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Why Board Games Are On Trend for the Holidays

This year's hottest holiday game for the holidays doesn't need require advanced 3D graphics or complex controller, but a can of whipped cream.
Pie Face game
A handout image of the Pie Face game.Hasbro

This year's hottest game for the holidays doesn't require a complicated controller or sophisticated graphics engine, but you will need a can of whipped cream.

Fueled by interest in games like Hasbro's Speak Out and Pie Face Showdown as well as more adult games, including X-rated versions of longstanding favorites — think Trivial Pursuit and Taboo — the game segment has seen sales soar 20 percent this year, according to the NPD Group.

The segment, which includes card games, board games, puzzles, dice and strategy games, caters to toddlers, teens and adults and has been gaining speed in recent years. In 2015, game sales rose 14 percent from the prior year, when sales climbed 6 percent year over year, Juli Lennett, an NPD Group toys industry analyst, told CNBC.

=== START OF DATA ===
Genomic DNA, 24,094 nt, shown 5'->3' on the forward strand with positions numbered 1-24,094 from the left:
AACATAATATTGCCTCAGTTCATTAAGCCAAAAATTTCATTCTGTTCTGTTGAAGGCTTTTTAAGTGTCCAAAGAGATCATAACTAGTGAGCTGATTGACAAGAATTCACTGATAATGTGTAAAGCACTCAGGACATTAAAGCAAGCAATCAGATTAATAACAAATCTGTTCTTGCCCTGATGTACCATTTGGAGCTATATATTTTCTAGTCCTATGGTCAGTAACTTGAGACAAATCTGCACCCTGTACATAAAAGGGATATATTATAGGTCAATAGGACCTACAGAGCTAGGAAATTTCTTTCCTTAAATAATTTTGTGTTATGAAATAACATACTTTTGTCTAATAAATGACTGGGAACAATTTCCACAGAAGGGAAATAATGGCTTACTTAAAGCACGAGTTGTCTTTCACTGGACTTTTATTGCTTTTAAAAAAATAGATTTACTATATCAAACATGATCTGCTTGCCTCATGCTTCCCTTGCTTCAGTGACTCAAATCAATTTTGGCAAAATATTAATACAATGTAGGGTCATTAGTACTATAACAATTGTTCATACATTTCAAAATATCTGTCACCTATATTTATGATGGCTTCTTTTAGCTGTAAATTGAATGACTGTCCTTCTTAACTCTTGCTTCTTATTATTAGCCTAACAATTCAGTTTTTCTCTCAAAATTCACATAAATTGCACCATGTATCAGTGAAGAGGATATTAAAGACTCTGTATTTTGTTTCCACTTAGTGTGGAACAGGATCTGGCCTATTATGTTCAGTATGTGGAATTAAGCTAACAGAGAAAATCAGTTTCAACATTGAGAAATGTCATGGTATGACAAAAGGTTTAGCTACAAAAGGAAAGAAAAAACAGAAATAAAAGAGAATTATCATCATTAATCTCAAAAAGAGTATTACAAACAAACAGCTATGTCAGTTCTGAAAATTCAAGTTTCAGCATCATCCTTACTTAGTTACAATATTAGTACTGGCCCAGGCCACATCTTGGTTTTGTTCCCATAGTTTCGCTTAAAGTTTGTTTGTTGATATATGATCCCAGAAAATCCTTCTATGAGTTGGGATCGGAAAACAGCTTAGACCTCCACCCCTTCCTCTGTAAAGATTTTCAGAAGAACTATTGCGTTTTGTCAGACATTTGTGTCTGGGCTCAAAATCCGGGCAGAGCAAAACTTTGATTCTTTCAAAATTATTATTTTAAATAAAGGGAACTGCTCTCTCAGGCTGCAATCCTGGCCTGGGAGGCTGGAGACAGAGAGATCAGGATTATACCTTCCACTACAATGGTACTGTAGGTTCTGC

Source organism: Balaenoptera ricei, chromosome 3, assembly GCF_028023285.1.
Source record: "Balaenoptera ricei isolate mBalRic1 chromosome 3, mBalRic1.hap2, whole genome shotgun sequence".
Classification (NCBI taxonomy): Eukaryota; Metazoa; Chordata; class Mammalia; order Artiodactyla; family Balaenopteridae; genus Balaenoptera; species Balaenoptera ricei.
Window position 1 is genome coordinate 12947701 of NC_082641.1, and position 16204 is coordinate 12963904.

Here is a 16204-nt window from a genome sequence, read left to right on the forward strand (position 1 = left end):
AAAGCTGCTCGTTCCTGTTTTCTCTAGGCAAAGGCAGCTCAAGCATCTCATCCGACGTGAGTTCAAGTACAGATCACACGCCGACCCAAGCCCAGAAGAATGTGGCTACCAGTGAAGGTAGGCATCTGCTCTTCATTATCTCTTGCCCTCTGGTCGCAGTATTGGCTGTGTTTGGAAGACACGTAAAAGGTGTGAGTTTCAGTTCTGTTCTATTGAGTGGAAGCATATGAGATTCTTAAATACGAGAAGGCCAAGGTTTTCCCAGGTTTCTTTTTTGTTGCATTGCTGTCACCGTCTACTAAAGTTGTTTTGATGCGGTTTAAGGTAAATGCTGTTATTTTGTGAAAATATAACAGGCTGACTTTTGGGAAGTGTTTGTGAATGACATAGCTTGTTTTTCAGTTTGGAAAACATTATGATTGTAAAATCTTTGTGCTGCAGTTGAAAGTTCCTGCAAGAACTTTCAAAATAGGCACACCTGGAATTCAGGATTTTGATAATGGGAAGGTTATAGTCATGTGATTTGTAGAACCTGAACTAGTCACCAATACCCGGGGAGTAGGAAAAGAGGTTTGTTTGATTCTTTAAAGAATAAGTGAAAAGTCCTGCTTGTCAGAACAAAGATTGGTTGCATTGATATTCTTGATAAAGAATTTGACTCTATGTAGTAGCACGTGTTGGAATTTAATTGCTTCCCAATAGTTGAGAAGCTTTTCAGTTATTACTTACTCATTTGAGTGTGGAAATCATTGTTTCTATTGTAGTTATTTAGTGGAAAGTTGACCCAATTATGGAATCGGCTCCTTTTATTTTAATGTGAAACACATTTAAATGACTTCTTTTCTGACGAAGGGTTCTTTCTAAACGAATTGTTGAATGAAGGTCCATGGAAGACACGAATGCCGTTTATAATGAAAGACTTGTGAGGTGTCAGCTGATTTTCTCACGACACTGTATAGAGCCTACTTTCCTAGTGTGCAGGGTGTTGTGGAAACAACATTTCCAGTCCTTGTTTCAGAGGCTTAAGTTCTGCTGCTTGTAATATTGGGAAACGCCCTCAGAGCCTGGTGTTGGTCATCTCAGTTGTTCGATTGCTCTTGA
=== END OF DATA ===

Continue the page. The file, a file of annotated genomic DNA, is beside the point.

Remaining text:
"The games market is not one size fits all," said Jim Silver, CEO of TTPM, an online toy review site. "The category is most successful when it appeals to all the different demographics."Not just for kids
In fact, much of the strength in surging game sales is coming from those that target adults, with sales in the adult party game segment jumping 138 percent this year through November from the same period last year.

Silver attributes the segment's strength to the success of Cards Against Humanity.

"Cards Against Humanity is why you see Trivial Pursuit X, 5 Second Rule Uncensored and Midnight Taboo," he said.

The self-dubbed "party game for horrible people" started as a $4,000 Kickstarter campaign — it ultimately raised about $15,500 — and has since developed into a lucrative empire for a group of eight grade-school friends now in their late 20s and early 30s.

The appeal of these adult games lies in their edgy and risque content, said Silver.

The adult game category is by no means the only one seeing growth. Family strategy games, like Uno, are up 56 percent this year and brainteasers such as the Rubik's Cube, are up 40 percent.